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Painter Katherine Bradford and weaver Diedrick Brackens pair up in exhibition at Harvard’s Carpenter Center for the Visual Arts

Through their respective mediums, the artists highlight themes of connection and disconnection, intimacy and estrangement.

Katherine Bradford, "Brothers," 2017.Katherine Bradford/Joe DeNardo

CAMBRIDGE — A headless figure in jeans and a white T-shirt hovers midframe in Katherine Bradford’s “Brothers,” the softly inchoate painting that meets you at the front door of her shared exhibition with Diedrick Brackens at Harvard’s Carpenter Center for the Visual Arts.

Is it a tone setter or a scene stealer? I love it and can’t decide. It’s a riddle of soft violet fuzz: a featureless creature — brother #2? — presides, his horizontal sibling detailed down to his red Chuck Taylors, however conspicuously absent he may be from the neck up. The scene could be menacing, but it’s anything but; instead, it’s more like a vivid dream, where even the bizarre is met with a warm and forgiving shrug.


Warmth, in fact, is the connective tissue between Bradford and Brackens, and it binds the exhibition together. This is a show about interiors, whether of physical space or the heart and mind. I hesitate to call it intimate, a worn-out term that doesn’t quite hit the mark here. There’s something more mysterious at play. Every piece is fully felt, uncynical and unpolished. But that doesn’t mean there aren’t complications.

Left: Diedrick Brackens, "shape of a fever believer," 2020. Right: Katherine Bradford, "Mother Knows," 2020. Julia Featheringill

“Mother Knows,” a 2020 Bradford painting in which a totemic matriarch dispassionately surveys a child with his or her back to the viewer, pants bunched at the knees, is one of those. Both artists walk a line between connection and disconnection, intimacy and estrangement. It’s a push-pull that anyone who’s had — or been — a mother (or father, I can vouch) knows all too well.

Brackens, a weaver whose raw fluency with his medium yields works that feel both tender and visceral, summons up histories — whether of art, Black America, or his own — that cut close to the bone. “Maximum Depth,” a powerful tapestry woven hazy blue-black up top and red below, is openly autobiographical. In it, a swimmer lumbers awkwardly in the red depths; it’s Lake Mexia in Texas, where Brackens grew up. Gliding above him is a catfish, a Brackens touchstone. In a medium historically laden with all manner of mythic beast, the humble catfish, a staple of the southern diet, often anchors his work. The piece is darkly bright, black thread woven through primary color, mirroring its mood. Brackens tells of the lake as a site both sparkling with joy and burdened by terror: When he was a child, three Black men drowned in its waters while in police custody.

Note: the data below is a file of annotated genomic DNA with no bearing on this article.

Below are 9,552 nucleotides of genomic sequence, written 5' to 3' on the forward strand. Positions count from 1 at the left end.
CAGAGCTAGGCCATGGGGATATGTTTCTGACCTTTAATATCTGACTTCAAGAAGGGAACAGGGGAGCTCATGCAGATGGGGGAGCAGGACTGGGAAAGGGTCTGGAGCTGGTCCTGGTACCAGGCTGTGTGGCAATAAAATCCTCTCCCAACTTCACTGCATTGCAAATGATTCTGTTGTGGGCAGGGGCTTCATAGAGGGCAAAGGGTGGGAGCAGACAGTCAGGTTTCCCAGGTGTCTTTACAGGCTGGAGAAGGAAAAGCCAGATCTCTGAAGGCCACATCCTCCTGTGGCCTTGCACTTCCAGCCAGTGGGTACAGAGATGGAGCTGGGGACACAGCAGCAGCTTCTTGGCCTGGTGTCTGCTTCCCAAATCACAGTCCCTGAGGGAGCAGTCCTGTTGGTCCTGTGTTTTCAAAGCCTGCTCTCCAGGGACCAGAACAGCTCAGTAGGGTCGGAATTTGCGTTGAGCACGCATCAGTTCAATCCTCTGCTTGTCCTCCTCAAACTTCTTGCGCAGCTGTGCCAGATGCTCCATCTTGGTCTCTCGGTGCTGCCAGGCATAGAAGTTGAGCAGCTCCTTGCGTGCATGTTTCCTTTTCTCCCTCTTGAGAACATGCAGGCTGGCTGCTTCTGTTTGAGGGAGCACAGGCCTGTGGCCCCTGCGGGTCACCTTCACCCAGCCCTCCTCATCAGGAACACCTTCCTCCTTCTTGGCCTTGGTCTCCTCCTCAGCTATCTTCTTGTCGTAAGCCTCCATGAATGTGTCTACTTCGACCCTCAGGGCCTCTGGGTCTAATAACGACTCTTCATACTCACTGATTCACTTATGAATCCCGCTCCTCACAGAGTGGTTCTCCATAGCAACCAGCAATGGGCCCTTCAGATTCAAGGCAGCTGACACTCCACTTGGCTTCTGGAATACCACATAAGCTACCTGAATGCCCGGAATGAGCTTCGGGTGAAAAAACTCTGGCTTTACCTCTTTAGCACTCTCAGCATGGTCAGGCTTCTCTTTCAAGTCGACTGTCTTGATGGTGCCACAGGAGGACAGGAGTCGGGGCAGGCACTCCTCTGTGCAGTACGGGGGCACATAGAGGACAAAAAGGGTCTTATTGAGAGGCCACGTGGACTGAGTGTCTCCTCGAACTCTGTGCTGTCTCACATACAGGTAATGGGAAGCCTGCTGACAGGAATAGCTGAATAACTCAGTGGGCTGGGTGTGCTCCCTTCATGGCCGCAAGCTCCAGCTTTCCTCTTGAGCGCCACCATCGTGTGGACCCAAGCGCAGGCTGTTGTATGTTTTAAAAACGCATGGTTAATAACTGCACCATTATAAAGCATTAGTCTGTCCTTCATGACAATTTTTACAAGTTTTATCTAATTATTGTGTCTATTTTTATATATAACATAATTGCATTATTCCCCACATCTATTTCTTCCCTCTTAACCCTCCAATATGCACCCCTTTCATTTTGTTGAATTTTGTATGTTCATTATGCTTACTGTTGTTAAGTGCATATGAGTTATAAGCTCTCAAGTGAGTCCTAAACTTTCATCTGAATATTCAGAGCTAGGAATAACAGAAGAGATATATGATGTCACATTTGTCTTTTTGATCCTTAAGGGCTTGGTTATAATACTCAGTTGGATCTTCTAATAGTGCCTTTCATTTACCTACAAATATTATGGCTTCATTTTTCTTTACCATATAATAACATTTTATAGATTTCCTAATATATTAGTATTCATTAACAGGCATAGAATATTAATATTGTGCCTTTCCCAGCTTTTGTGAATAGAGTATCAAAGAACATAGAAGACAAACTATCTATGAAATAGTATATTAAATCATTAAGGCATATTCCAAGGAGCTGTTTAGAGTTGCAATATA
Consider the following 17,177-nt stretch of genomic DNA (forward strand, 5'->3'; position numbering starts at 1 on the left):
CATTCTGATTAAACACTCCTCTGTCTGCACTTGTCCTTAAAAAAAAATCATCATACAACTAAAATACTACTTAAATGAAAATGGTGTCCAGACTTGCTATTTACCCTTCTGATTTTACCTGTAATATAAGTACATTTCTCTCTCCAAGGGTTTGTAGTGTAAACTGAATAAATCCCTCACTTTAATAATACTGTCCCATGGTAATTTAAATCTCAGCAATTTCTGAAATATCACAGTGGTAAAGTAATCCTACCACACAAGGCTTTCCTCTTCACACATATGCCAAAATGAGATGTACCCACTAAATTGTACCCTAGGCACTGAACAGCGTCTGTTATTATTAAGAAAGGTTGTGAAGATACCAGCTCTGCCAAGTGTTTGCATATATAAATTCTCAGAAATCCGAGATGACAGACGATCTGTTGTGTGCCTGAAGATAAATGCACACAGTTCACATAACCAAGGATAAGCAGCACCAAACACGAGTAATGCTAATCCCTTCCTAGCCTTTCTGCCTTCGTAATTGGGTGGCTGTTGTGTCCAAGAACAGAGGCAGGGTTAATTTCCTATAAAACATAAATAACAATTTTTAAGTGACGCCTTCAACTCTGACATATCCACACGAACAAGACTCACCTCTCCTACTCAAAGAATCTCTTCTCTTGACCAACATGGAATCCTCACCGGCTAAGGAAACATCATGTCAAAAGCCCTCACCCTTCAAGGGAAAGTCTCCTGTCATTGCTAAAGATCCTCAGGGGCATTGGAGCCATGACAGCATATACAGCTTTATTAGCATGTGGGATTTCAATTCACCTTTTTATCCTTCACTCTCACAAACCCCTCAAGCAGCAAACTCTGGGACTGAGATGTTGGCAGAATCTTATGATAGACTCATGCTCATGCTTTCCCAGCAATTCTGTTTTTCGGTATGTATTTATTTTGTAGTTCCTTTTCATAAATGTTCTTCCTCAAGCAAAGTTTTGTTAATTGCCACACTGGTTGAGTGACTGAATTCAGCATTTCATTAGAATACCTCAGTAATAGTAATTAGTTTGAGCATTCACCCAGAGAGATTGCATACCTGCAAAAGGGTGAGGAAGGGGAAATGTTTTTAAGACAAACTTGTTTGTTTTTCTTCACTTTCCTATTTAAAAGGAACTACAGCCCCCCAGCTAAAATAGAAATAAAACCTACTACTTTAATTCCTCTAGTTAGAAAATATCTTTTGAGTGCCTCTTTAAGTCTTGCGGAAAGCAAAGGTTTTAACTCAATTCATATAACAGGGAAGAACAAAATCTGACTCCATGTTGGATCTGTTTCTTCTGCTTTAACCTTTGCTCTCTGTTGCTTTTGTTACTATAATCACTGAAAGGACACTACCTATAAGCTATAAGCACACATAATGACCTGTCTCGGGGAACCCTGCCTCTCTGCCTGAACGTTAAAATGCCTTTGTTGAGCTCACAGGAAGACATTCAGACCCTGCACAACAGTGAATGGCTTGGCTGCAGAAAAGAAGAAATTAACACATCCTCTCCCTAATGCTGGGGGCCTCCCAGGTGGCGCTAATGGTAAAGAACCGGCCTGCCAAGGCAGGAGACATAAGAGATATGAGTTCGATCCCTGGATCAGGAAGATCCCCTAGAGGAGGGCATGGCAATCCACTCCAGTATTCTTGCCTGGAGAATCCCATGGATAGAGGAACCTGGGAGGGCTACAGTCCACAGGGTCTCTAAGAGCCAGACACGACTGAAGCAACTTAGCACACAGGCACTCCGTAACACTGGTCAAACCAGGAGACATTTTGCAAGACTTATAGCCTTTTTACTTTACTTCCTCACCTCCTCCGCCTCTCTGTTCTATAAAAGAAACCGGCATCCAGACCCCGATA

Installation view, Diedrick Brackens and Katherine Bradford, Carpenter Center for the Visual Arts, on view Sept. 24 - Dec. 23, 2021. Julia Featheringill

The show is a strict two-hander, no Bradford work unpaired with one by Brackens and vice-versa. (There’s more Bradford to come: As the 2021 winner of the Rappaport Prize, she’ll have a solo exhibition at the deCordova Sculpture Park and Museum some time next year.) “Maximum Depth” shares space with two Bradford pictures. Its natural companion, “Mother’s Lap” — that again — is far from tender. It’s a stiff and chilly clutter of obscured faces, a figure lain prone and rigid at its core. Its glaring palette of harsh orange, yellow and sickly gray-pink is seductive and bleak; it attracts and repels. “Maximum Depth” has stories to tell; “Mother’s Lap” does too, but it’s keeping them to itself.

Taken together, the broad read is one of big themes around family, community, togetherness and solitude. It shouldn’t surprise that the exhibition is a direct product of the pandemic; just before the lockdowns, Carpenter Center director Daniel Byers was planning a larger show about contemporary figuration. As the pandemic dragged on, he chose to narrow down and pair Bradford and Brackens exclusively. Both artists made much of the work you’ll see here while in that first year of isolation, loading it with anxious solitude.


Brackens’s “Nuclear Lovers,” 2020, two male silhouettes with bolts of of yellow yarn at the fingertips, was the first piece he made under lockdown. It’s a fraught balance of tender and nervy — sparks, after all, fly. Across the room, the clinch in Bradford’s “Boxers Under Lights,” 2018 — capturing what fighters do when they’re worn out or in trouble — feels mutual, more consoling than competitive. Maybe it’s 2020-21 talking, but the piece feels heavy with the question as much on our minds now as then: What next?

DIEDRICK BRACKENS AND KATHERINE BRADFORD Through Dec. 23, the Carpenter Center for Visual Arts at Harvard University. 24 Quincy St., Cambridge. 617-496-5387,

Murray Whyte can be reached at Follow him @TheMurrayWhyte.